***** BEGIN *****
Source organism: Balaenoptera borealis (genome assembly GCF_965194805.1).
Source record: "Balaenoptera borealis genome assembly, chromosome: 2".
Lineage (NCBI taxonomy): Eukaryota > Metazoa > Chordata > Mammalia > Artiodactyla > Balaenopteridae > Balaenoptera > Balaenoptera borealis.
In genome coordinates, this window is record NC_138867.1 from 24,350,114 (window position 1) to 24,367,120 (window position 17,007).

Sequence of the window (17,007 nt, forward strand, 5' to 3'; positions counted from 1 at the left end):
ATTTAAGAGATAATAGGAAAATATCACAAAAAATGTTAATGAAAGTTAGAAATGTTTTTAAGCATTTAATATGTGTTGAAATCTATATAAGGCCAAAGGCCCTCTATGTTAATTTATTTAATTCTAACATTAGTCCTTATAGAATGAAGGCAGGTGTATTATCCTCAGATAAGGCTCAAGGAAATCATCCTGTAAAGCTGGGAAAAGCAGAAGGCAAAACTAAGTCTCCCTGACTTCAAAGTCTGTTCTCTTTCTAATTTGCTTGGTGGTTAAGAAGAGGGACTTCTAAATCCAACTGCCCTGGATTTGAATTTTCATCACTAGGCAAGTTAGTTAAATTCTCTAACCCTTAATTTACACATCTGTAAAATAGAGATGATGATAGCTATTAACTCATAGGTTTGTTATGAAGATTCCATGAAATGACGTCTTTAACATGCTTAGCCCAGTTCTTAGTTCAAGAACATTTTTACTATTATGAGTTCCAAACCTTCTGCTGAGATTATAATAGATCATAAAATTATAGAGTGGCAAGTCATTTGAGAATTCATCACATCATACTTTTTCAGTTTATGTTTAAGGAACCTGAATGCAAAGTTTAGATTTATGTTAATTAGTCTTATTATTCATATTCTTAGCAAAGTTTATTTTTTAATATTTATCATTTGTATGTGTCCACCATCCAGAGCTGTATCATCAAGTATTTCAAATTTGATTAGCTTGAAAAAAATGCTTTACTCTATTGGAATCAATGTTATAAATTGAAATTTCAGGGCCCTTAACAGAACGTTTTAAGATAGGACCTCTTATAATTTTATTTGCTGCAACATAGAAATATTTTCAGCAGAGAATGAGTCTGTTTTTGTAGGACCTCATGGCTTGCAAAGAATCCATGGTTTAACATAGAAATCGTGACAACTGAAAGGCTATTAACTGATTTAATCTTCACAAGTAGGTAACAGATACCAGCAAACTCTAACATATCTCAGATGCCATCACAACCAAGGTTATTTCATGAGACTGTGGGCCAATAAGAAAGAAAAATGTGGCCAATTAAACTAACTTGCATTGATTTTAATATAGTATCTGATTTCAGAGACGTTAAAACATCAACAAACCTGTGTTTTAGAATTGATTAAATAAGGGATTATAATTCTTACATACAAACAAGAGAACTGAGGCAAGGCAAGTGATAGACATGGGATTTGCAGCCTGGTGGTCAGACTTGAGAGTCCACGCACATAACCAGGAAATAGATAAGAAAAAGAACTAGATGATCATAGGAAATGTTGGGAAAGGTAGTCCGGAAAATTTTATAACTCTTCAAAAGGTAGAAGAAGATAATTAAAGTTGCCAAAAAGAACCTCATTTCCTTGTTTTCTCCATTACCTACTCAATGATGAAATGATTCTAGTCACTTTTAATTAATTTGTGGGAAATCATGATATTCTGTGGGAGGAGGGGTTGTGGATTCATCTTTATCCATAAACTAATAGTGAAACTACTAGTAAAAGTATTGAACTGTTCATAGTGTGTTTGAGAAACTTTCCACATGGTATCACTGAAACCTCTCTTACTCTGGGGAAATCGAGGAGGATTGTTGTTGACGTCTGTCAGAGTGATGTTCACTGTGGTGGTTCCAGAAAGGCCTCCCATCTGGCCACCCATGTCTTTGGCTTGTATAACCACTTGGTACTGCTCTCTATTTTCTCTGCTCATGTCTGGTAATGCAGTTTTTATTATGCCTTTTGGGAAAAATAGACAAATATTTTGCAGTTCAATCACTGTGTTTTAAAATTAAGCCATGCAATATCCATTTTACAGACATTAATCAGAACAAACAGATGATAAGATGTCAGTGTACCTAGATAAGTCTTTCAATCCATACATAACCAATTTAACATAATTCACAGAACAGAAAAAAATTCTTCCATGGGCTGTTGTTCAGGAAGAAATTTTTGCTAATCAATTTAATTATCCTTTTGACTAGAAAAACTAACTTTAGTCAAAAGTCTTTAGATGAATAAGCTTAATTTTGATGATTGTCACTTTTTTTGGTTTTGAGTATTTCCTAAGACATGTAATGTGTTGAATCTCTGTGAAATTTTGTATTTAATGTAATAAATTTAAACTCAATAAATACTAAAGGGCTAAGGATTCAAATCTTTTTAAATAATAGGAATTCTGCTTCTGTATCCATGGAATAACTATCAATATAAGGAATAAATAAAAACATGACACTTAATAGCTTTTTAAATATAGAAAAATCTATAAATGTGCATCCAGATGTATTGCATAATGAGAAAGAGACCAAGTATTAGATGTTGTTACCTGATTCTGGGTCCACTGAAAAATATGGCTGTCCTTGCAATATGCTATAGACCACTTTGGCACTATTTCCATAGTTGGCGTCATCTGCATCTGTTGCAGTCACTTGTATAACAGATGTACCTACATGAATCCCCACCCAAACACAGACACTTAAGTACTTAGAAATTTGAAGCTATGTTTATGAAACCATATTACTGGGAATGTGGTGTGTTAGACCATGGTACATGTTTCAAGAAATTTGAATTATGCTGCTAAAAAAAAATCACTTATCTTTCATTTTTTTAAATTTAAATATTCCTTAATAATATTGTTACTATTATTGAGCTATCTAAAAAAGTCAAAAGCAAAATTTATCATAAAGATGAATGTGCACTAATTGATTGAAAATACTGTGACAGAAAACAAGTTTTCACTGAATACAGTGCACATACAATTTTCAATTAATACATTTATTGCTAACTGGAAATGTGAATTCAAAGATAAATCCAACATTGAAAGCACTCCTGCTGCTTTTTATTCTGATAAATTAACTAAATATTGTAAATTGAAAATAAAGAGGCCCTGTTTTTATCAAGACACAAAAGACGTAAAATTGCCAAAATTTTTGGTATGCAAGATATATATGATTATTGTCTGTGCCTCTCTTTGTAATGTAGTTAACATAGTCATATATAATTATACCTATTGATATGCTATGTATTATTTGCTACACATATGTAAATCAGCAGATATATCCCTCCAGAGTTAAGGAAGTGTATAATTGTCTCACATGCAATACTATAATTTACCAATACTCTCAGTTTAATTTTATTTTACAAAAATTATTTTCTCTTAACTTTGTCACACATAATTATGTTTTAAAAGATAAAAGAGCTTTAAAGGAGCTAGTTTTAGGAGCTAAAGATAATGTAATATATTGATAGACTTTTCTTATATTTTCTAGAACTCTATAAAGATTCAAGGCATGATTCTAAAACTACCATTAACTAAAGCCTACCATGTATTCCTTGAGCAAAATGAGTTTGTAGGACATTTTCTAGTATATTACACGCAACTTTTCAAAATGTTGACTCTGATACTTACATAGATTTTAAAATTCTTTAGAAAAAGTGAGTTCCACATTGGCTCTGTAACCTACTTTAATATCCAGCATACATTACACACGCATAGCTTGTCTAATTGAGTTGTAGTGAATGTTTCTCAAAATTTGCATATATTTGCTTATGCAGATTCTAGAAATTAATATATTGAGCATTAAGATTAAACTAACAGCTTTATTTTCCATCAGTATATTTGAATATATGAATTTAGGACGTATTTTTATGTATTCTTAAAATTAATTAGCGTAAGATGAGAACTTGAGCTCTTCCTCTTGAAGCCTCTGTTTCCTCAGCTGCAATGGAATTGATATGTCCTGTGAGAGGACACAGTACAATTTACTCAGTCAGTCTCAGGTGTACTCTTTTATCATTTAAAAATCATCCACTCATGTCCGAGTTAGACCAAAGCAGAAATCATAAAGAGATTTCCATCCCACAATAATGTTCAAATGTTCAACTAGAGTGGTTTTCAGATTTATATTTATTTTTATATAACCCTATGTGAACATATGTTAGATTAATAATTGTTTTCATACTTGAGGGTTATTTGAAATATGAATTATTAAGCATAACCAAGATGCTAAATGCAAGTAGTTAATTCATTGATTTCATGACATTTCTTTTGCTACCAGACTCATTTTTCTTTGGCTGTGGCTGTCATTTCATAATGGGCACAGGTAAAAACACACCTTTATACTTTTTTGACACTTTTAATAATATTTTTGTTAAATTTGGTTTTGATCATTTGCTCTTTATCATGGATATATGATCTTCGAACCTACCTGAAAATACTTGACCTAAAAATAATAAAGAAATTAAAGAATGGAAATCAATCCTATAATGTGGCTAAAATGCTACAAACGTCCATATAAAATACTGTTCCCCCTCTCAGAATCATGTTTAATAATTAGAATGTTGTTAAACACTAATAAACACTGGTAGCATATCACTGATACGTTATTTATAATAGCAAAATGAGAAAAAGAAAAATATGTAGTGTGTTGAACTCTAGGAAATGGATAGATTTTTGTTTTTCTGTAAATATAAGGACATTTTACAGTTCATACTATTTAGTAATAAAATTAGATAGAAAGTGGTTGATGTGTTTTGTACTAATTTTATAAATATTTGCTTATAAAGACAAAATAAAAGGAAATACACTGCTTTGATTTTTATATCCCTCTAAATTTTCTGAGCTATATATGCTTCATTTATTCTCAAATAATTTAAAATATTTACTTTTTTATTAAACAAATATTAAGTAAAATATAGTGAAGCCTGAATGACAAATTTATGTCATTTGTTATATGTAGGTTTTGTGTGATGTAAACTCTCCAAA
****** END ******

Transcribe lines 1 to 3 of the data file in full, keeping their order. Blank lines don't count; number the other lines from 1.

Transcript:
Source organism: Balaenoptera borealis (genome assembly GCF_965194805.1).
Source record: "Balaenoptera borealis genome assembly, chromosome: 2".
Lineage (NCBI taxonomy): Eukaryota > Metazoa > Chordata > Mammalia > Artiodactyla > Balaenopteridae > Balaenoptera > Balaenoptera borealis.